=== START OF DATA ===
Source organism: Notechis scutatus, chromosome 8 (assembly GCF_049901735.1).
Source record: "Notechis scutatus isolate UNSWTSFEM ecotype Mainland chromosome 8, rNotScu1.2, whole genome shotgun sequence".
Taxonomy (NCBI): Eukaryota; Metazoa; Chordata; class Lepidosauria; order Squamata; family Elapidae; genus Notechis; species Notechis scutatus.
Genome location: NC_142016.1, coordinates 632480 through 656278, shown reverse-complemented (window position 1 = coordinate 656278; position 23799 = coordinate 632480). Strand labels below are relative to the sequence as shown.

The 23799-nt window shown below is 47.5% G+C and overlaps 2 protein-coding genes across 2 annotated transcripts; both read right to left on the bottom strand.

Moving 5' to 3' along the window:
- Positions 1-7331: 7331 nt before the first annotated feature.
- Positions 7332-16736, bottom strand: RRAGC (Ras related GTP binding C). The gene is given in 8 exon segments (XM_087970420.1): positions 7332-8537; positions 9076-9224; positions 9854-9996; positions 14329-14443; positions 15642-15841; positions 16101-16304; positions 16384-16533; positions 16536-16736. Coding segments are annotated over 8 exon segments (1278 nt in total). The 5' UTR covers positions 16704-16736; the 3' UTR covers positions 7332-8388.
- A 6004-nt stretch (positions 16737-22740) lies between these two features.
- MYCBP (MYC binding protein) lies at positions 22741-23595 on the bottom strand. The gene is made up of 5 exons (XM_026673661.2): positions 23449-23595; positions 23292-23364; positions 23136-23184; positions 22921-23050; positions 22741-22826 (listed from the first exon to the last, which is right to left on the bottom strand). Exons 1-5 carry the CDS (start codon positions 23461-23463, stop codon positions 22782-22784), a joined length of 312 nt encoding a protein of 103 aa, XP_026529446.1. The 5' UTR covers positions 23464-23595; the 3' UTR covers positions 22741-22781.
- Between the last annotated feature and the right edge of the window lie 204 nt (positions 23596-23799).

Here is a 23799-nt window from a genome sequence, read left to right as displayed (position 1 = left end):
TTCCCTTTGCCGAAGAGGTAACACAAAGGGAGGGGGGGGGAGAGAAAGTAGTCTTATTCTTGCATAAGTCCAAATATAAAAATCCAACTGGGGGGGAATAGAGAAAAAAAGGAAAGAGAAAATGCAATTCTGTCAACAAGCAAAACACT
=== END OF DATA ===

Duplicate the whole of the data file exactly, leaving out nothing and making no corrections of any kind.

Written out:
Source organism: Notechis scutatus, chromosome 8 (assembly GCF_049901735.1).
Source record: "Notechis scutatus isolate UNSWTSFEM ecotype Mainland chromosome 8, rNotScu1.2, whole genome shotgun sequence".
Taxonomy (NCBI): Eukaryota; Metazoa; Chordata; class Lepidosauria; order Squamata; family Elapidae; genus Notechis; species Notechis scutatus.
Genome location: NC_142016.1, coordinates 632480 through 656278, shown reverse-complemented (window position 1 = coordinate 656278; position 23799 = coordinate 632480). Strand labels below are relative to the sequence as shown.

The 23799-nt window shown below is 47.5% G+C and overlaps 2 protein-coding genes across 2 annotated transcripts; both read right to left on the bottom strand.

Moving 5' to 3' along the window:
- Positions 1-7331: 7331 nt before the first annotated feature.
- Positions 7332-16736, bottom strand: RRAGC (Ras related GTP binding C). The gene is given in 8 exon segments (XM_087970420.1): positions 7332-8537; positions 9076-9224; positions 9854-9996; positions 14329-14443; positions 15642-15841; positions 16101-16304; positions 16384-16533; positions 16536-16736. Coding segments are annotated over 8 exon segments (1278 nt in total). The 5' UTR covers positions 16704-16736; the 3' UTR covers positions 7332-8388.
- A 6004-nt stretch (positions 16737-22740) lies between these two features.
- MYCBP (MYC binding protein) lies at positions 22741-23595 on the bottom strand. The gene is made up of 5 exons (XM_026673661.2): positions 23449-23595; positions 23292-23364; positions 23136-23184; positions 22921-23050; positions 22741-22826 (listed from the first exon to the last, which is right to left on the bottom strand). Exons 1-5 carry the CDS (start codon positions 23461-23463, stop codon positions 22782-22784), a joined length of 312 nt encoding a protein of 103 aa, XP_026529446.1. The 5' UTR covers positions 23464-23595; the 3' UTR covers positions 22741-22781.
- Between the last annotated feature and the right edge of the window lie 204 nt (positions 23596-23799).

Here is a 23799-nt window from a genome sequence, read left to right as displayed (position 1 = left end):
TTCCCTTTGCCGAAGAGGTAACACAAAGGGAGGGGGGGGGAGAGAAAGTAGTCTTATTCTTGCATAAGTCCAAATATAAAAATCCAACTGGGGGGGAATAGAGAAAAAAAGGAAAGAGAAAATGCAATTCTGTCAACAAGCAAAACACT